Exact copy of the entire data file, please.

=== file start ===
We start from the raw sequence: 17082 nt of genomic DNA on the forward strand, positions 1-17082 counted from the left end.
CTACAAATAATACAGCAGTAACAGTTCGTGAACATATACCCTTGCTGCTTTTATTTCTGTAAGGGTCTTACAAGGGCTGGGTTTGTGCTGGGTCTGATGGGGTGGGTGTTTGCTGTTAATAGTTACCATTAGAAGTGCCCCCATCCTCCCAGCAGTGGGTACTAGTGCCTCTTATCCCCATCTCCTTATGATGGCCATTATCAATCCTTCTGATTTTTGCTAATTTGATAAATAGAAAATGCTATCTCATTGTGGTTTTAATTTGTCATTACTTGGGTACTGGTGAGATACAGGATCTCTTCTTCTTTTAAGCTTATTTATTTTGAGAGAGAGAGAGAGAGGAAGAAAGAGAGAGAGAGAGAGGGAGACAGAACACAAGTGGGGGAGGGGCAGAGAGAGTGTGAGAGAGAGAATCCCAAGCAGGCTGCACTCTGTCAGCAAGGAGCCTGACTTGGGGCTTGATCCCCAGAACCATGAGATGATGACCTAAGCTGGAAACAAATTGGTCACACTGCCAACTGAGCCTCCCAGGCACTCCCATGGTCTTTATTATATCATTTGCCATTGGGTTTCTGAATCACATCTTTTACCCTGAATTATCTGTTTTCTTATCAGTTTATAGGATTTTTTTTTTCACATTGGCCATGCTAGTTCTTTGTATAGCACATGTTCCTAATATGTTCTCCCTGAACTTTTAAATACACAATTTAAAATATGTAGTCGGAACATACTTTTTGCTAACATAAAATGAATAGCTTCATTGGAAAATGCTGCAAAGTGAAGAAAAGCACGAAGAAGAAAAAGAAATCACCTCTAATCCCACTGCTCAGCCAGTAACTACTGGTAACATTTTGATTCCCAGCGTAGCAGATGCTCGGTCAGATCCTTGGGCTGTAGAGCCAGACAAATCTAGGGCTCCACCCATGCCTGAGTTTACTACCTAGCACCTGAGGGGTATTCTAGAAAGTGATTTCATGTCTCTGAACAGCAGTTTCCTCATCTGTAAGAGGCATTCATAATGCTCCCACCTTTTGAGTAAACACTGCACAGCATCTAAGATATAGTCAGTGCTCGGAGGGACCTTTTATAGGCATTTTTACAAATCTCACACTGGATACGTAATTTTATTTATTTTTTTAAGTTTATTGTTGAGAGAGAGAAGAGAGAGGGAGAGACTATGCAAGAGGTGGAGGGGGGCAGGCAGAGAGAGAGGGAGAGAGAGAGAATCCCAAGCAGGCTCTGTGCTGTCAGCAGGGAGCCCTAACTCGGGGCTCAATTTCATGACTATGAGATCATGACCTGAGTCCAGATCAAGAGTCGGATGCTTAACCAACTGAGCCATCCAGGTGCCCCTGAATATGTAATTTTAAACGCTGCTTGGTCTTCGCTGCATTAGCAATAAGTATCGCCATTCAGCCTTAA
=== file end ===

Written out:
We start from the raw sequence: 17082 nt of genomic DNA on the forward strand, positions 1-17082 counted from the left end.
CTACAAATAATACAGCAGTAACAGTTCGTGAACATATACCCTTGCTGCTTTTATTTCTGTAAGGGTCTTACAAGGGCTGGGTTTGTGCTGGGTCTGATGGGGTGGGTGTTTGCTGTTAATAGTTACCATTAGAAGTGCCCCCATCCTCCCAGCAGTGGGTACTAGTGCCTCTTATCCCCATCTCCTTATGATGGCCATTATCAATCCTTCTGATTTTTGCTAATTTGATAAATAGAAAATGCTATCTCATTGTGGTTTTAATTTGTCATTACTTGGGTACTGGTGAGATACAGGATCTCTTCTTCTTTTAAGCTTATTTATTTTGAGAGAGAGAGAGAGAGGAAGAAAGAGAGAGAGAGAGAGGGAGACAGAACACAAGTGGGGGAGGGGCAGAGAGAGTGTGAGAGAGAGAATCCCAAGCAGGCTGCACTCTGTCAGCAAGGAGCCTGACTTGGGGCTTGATCCCCAGAACCATGAGATGATGACCTAAGCTGGAAACAAATTGGTCACACTGCCAACTGAGCCTCCCAGGCACTCCCATGGTCTTTATTATATCATTTGCCATTGGGTTTCTGAATCACATCTTTTACCCTGAATTATCTGTTTTCTTATCAGTTTATAGGATTTTTTTTTTCACATTGGCCATGCTAGTTCTTTGTATAGCACATGTTCCTAATATGTTCTCCCTGAACTTTTAAATACACAATTTAAAATATGTAGTCGGAACATACTTTTTGCTAACATAAAATGAATAGCTTCATTGGAAAATGCTGCAAAGTGAAGAAAAGCACGAAGAAGAAAAAGAAATCACCTCTAATCCCACTGCTCAGCCAGTAACTACTGGTAACATTTTGATTCCCAGCGTAGCAGATGCTCGGTCAGATCCTTGGGCTGTAGAGCCAGACAAATCTAGGGCTCCACCCATGCCTGAGTTTACTACCTAGCACCTGAGGGGTATTCTAGAAAGTGATTTCATGTCTCTGAACAGCAGTTTCCTCATCTGTAAGAGGCATTCATAATGCTCCCACCTTTTGAGTAAACACTGCACAGCATCTAAGATATAGTCAGTGCTCGGAGGGACCTTTTATAGGCATTTTTACAAATCTCACACTGGATACGTAATTTTATTTATTTTTTTAAGTTTATTGTTGAGAGAGAGAAGAGAGAGGGAGAGACTATGCAAGAGGTGGAGGGGGGCAGGCAGAGAGAGAGGGAGAGAGAGAGAATCCCAAGCAGGCTCTGTGCTGTCAGCAGGGAGCCCTAACTCGGGGCTCAATTTCATGACTATGAGATCATGACCTGAGTCCAGATCAAGAGTCGGATGCTTAACCAACTGAGCCATCCAGGTGCCCCTGAATATGTAATTTTAAACGCTGCTTGGTCTTCGCTGCATTAGCAATAAGTATCGCCATTCAGCCTTAA